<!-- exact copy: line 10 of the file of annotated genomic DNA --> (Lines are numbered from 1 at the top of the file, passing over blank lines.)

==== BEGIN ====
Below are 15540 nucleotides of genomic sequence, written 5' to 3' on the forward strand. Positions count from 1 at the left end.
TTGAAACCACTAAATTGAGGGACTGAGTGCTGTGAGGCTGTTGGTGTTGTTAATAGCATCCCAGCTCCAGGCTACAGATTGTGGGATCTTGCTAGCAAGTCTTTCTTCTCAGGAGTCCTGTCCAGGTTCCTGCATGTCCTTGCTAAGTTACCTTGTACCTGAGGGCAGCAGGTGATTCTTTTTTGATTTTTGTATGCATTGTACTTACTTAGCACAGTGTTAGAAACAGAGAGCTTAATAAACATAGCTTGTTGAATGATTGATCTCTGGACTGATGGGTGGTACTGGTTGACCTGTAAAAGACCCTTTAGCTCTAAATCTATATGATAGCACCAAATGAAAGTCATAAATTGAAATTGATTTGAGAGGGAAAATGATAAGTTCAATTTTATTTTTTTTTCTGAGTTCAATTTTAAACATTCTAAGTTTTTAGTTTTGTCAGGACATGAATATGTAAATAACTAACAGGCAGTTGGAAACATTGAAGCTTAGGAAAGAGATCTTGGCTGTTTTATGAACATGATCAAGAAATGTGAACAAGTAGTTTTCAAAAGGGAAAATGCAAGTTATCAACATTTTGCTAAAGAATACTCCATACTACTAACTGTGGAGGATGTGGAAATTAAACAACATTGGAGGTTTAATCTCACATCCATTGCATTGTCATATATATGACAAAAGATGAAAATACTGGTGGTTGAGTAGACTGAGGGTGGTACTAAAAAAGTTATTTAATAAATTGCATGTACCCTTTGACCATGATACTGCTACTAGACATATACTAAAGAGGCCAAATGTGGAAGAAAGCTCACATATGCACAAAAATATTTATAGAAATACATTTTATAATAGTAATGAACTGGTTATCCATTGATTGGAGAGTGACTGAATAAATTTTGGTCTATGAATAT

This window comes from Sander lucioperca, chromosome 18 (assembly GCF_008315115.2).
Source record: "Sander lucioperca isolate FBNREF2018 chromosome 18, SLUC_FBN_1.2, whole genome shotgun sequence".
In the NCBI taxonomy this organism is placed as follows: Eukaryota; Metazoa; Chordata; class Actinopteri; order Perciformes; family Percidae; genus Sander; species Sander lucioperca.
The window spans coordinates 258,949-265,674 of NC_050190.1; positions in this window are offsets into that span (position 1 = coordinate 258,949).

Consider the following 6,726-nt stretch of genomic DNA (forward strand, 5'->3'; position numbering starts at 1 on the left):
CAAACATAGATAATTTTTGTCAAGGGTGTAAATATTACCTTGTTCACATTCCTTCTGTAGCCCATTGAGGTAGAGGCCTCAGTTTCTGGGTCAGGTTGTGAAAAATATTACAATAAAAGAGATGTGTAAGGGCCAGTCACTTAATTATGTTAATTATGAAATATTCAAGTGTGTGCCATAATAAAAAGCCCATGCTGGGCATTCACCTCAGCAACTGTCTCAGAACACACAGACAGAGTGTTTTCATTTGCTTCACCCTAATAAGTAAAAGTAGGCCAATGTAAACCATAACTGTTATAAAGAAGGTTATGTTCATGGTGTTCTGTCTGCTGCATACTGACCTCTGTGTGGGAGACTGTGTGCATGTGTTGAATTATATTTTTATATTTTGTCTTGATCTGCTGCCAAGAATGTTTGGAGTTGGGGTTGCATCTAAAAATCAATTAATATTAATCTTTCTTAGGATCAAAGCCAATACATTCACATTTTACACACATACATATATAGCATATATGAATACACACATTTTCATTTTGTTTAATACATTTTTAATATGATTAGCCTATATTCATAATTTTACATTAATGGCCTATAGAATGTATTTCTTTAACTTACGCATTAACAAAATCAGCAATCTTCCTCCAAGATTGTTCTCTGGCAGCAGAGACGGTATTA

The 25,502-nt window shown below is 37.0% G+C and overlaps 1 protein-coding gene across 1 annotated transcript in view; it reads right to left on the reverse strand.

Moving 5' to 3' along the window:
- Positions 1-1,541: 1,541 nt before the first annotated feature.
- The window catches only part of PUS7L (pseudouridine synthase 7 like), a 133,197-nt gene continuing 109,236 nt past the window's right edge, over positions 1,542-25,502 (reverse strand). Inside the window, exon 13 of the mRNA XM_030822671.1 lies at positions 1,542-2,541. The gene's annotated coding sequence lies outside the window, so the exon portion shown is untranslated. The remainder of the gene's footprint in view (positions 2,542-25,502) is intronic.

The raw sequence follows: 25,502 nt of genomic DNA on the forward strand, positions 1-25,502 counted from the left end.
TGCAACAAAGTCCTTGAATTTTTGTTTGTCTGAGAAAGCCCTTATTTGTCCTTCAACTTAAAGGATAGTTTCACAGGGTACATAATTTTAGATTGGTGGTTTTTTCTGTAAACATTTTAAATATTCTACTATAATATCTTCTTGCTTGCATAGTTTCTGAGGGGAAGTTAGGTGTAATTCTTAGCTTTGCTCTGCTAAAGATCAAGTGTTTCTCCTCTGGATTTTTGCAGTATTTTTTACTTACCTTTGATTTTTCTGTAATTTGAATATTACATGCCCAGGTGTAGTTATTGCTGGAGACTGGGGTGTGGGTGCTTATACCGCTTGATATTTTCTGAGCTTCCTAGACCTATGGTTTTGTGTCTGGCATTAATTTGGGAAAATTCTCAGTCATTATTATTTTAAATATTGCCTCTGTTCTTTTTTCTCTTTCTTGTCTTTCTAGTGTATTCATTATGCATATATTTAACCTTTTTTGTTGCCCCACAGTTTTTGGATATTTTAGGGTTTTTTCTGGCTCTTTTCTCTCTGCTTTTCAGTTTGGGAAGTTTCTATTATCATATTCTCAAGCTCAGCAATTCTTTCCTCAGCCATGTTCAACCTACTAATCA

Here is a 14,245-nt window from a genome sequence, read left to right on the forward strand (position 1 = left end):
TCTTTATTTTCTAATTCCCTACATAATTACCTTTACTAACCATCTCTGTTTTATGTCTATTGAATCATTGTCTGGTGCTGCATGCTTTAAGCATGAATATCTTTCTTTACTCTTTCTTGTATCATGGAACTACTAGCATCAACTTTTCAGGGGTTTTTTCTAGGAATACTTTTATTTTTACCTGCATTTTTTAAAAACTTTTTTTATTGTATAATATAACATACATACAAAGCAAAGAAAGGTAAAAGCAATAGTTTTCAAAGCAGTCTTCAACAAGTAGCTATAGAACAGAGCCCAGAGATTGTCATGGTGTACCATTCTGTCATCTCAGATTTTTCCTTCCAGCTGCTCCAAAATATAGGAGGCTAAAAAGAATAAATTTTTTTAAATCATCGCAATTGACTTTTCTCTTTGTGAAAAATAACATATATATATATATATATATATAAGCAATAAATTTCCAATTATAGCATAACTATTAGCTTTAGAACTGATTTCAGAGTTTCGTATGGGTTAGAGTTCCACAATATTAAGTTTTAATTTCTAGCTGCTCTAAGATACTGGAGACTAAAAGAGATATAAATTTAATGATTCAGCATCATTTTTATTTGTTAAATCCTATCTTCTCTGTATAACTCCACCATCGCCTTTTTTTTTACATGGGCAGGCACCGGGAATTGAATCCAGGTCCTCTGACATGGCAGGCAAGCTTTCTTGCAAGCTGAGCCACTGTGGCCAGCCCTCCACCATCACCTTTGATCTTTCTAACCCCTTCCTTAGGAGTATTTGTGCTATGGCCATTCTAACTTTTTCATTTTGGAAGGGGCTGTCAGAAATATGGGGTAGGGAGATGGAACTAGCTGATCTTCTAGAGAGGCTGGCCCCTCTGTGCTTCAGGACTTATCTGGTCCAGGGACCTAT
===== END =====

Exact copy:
Moving 5' to 3' along the window: